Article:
Adam Driver impersonating John David Washington or vice versa…either way it is comical, except that it’s also based on a true story; their characters existed and this chain of events actually occurred. The source material for BlacKkKlansman is the memoir by Ron Stallworth. It’s possible, given today’s social climate, that only director Spike Lee could pull off a film that so blatantly uses racism for comedic effect, yet also reminds us of its inherent danger.
Mr. Washington (Denzel Washington’s son) plays Ron Stallworth, Colorado Springs’ first black rookie police officer. His job interview is quite awkward and, of course, features a reference to Jackie Robinson. Quickly growing tired of his records-room duty, Stallworth’s first field assignment is to infiltrate a local black activist group and report back on a Stokely Carmichael/Kwame Ture (Corey Hawkins) event. This leads to a much bigger and riskier plan of going after the KKK. Yes that’s right, no need to re-read the part about him being the first black police officer.
This is the incredible story of how an African-American (with the help of his white partner) worked his way into the KKK, even speaking with David Duke on a few occasions, and ultimately prevented an attack on local black activists.
The adapted screenplay was a collaborative effort from Charlie Wachtel, David Rabinowitz, Kevin Willmott and Spike Lee. The film is simultaneously LOL funny and provocative. The outlandish plan involves Ron Stallworth (and his white voice) being the telephone connection, and his Jewish partner Flip Zimmerman being the “white face” of Ron Stallworth at KKK meetings.
There is extreme tension during Zimmerman’s undercover scenes, and much of the humor occurs during Stallworth’s phone conversations. Topher Grace is extremely effective as David Duke, a thankless role to say the least. Robert John Burke plays a no-nonsense Chief Bridges; Frederick Weller is racist jackass patrolman Andy Landers; Laura Harrier is Patrice, the Angela Davis lookalike activist and love interest; Jasper Paakkonen plays skeptical and high-strung Klansman Felix; Paul Walter Hauser (I, Tonya) is the comical and unnerving Ivanhoe; and even Harry Belafonte makes a surprise big screen appearance. Other notables include Alec Baldwin (in an opening that sets the stage), Nicholas Turturro, Damaris Lewis, Ryan Eggold, Isiah Whitlock Jr, and Arthur J Nascarella. It’s a terrific and deep cast and they walk the fine line between entertainment and enlightenment. There is no shortage of Hollywood family genes and blending thanks to: Washington, Baldwin, Turturro, Buscemi, and Weller (it plays like 2 degrees of separation).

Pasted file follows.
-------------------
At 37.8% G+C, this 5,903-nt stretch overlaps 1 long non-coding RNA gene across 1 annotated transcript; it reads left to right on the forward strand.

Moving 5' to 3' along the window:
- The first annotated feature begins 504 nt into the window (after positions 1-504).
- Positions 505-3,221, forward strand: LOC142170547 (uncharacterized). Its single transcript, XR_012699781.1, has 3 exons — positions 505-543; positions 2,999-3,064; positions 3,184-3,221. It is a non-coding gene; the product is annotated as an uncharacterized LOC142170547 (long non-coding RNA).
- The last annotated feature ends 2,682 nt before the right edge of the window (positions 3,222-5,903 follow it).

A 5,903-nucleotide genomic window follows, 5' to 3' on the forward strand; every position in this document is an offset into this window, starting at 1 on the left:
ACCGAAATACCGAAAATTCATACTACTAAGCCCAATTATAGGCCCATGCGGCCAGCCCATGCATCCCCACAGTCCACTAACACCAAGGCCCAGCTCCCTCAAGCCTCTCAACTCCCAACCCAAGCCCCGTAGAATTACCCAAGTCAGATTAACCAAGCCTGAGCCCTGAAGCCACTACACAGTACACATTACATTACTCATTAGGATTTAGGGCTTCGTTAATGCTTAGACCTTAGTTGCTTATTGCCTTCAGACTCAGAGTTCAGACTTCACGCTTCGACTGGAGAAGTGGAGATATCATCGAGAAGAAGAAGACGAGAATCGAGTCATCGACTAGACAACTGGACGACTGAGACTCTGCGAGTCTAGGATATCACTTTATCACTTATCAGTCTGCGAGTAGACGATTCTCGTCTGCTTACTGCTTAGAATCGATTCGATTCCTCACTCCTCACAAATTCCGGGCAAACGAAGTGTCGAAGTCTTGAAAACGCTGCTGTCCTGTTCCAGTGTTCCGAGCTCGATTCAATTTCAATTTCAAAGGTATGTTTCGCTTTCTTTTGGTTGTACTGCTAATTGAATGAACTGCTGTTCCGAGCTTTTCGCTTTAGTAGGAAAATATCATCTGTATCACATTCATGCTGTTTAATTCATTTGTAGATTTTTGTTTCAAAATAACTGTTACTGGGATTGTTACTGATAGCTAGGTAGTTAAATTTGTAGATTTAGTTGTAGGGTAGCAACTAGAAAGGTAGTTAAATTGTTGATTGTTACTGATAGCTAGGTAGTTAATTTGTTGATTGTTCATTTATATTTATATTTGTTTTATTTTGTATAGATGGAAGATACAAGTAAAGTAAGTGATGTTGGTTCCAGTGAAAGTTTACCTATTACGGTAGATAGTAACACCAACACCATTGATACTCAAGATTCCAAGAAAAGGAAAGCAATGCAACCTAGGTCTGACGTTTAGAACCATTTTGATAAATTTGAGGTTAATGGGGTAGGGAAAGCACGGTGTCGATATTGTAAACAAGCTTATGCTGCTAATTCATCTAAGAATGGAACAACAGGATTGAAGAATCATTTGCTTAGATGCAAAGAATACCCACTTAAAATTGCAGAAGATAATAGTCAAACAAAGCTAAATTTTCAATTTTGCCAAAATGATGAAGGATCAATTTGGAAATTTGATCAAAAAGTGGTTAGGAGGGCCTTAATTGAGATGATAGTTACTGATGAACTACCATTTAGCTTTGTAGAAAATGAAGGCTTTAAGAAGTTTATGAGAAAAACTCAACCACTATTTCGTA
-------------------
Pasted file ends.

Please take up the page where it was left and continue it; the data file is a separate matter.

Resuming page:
A low-budget look to the film gives it an authentic 1970’s vibe, and cinematographer Chayse Irvin works wonders with the camera in a multitude of situations where our attention should be on the dialogue of the characters, rather than the colorfulness of set pieces. Black Ron running the show from a telephone (and a white voice) and White Ron face-first in the muck both have their burdens to bear, and much of the time, Zimmerman’s is the more interesting of the two – although as a whole, it’s an astonishing story.
Perhaps Spike Lee set out to make the polar opposite of D.W. Griffith’s 1915 most controversial film The Birth of a Nation, and he has certainly crafted one of the most effective films of his oeuvre. He also nails a few jabs at Trump and the current political climate, while the music from Terrence Blanchard perfectly complements the tone. Mr. Lee interjects some historic moments as well as some fictional ones – none more powerful than the back and forth chants of “White Power” and “Black Power.” At the conclusion, Lee serves up footage of Charlottesville, reminding us that the racism that caused us chuckles over the past couple of hours, remains prevalent today…only that’s not the least bit funny.
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